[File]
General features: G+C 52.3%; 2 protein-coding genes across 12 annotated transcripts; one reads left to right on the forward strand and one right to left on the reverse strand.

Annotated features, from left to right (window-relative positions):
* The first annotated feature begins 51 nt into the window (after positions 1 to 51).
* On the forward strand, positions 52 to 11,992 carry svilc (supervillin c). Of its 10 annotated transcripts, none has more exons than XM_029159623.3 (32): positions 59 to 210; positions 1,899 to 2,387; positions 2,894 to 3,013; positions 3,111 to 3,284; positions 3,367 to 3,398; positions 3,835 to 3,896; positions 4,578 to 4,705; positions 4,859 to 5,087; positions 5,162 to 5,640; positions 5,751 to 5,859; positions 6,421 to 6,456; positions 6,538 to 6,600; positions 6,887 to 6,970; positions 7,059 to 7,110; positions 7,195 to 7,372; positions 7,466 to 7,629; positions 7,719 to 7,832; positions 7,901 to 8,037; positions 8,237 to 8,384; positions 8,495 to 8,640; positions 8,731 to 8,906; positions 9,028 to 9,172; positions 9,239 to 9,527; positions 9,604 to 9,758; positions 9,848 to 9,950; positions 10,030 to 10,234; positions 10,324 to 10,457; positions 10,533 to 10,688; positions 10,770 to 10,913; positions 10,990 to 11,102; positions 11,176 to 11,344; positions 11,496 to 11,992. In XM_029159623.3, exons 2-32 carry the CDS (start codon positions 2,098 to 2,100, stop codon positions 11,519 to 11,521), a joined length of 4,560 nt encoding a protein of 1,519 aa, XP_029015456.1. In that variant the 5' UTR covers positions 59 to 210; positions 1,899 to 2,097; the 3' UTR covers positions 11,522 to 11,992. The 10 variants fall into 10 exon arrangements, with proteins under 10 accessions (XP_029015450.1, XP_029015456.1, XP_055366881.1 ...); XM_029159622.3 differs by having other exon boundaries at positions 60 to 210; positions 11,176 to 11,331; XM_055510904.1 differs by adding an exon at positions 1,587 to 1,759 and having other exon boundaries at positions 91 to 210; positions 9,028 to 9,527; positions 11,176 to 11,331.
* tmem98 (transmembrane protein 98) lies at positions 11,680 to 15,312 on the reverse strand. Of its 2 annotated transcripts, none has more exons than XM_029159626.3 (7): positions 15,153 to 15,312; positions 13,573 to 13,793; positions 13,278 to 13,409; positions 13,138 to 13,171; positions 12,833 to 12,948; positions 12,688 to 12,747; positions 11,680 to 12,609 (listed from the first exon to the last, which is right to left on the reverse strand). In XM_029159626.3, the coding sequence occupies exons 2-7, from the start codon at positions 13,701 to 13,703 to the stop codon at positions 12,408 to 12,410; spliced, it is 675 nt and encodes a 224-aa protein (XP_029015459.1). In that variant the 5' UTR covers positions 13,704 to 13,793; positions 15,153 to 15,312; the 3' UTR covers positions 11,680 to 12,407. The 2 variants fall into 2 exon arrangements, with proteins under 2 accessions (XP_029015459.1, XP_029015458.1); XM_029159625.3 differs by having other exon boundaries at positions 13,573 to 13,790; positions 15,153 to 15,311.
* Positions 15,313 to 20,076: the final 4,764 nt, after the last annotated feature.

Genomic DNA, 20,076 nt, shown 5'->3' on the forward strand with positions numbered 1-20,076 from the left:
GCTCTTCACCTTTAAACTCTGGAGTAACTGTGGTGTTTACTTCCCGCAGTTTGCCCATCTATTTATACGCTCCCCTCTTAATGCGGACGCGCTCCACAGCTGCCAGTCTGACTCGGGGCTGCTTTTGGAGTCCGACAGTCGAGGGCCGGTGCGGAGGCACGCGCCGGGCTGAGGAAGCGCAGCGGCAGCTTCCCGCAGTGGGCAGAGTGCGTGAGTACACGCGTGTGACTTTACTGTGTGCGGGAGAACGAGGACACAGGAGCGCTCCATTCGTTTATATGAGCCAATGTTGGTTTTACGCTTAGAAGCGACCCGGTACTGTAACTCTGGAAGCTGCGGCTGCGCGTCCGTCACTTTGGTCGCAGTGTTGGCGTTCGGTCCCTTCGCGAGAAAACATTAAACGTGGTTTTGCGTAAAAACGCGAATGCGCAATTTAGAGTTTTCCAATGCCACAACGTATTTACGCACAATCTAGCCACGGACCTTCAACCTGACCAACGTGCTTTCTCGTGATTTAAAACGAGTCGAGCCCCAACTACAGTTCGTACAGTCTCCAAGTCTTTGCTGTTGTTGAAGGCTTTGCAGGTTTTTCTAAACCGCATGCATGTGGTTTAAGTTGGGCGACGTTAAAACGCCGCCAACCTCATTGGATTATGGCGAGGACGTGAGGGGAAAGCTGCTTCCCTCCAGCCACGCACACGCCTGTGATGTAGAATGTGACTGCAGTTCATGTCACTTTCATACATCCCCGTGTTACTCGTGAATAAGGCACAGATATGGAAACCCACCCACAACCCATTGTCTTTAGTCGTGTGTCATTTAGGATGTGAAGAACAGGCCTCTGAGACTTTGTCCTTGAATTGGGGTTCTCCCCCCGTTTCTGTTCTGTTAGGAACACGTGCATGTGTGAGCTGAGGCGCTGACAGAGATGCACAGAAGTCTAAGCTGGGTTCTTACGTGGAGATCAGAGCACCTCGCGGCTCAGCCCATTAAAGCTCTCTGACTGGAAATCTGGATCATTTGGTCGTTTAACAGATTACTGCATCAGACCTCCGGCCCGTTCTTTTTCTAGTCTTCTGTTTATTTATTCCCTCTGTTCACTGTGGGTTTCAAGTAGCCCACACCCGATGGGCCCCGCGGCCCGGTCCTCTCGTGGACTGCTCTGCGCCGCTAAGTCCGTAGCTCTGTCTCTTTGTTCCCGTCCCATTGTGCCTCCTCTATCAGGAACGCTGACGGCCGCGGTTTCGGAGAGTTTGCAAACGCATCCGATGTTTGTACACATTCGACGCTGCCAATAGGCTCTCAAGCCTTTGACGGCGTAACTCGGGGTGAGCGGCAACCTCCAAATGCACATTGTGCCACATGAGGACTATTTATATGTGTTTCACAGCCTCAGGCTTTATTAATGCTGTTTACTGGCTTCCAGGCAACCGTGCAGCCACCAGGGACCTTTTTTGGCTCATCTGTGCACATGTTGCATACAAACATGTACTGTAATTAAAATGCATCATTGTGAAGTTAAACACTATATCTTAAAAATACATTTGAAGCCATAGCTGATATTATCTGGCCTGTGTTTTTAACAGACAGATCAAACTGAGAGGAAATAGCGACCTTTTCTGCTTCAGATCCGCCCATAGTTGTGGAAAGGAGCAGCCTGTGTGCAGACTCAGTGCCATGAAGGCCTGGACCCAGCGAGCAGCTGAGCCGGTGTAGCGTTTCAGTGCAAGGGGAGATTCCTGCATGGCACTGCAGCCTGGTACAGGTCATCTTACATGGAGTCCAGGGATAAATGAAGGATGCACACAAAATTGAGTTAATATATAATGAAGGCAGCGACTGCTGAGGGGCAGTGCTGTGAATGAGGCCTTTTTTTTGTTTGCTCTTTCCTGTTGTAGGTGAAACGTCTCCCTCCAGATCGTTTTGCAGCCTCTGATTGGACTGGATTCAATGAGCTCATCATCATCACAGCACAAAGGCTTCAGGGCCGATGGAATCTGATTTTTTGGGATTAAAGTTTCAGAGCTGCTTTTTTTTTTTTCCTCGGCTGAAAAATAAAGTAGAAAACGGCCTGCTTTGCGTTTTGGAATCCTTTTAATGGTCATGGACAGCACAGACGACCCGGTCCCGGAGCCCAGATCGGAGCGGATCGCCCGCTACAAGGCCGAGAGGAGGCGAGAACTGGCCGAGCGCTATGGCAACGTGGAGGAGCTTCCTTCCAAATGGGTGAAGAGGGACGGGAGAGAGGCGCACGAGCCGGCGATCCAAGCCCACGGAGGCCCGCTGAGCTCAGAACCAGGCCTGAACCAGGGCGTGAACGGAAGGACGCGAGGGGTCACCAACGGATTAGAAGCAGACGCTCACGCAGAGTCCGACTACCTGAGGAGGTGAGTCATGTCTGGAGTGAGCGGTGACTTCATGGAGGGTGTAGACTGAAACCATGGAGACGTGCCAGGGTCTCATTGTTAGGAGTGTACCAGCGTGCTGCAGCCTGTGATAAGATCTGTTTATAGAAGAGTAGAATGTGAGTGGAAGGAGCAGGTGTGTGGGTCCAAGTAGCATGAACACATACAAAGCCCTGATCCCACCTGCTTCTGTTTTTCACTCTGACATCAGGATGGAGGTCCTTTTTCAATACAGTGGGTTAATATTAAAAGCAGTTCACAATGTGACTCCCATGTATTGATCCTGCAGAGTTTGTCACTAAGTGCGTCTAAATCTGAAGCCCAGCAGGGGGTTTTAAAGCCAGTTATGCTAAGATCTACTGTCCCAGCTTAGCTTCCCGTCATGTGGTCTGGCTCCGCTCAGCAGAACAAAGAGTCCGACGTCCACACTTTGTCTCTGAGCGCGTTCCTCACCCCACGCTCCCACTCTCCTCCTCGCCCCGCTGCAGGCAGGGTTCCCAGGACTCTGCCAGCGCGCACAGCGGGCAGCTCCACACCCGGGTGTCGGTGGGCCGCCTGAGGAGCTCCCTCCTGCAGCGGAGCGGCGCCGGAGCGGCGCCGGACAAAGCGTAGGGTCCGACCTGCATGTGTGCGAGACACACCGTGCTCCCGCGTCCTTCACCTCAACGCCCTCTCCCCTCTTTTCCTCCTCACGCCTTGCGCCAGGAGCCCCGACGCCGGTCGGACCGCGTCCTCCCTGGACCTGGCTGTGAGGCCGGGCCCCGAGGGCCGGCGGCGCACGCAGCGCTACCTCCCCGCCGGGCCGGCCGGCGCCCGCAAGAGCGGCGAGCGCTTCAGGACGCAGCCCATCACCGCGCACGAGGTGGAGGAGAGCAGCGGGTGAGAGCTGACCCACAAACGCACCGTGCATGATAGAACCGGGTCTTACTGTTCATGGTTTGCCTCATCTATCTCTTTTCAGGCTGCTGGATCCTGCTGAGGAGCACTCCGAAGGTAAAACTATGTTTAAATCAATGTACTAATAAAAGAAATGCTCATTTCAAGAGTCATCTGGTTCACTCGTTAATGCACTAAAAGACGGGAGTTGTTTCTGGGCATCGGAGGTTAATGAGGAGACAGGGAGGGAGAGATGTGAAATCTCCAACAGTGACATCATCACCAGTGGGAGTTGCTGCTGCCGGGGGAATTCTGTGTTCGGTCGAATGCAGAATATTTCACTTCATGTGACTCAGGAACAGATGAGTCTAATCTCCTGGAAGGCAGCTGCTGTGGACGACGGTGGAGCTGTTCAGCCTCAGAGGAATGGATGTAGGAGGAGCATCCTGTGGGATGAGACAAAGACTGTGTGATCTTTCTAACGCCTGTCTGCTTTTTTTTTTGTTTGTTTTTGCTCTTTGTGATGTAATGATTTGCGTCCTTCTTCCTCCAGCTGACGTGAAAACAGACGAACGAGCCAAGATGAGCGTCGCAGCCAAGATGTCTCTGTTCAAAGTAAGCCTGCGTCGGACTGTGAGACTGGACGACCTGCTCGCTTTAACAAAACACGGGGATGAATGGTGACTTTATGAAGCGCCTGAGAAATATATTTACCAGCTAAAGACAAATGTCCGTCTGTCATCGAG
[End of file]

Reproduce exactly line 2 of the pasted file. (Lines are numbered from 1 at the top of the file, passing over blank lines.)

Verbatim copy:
Annotated features, from left to right (window-relative positions):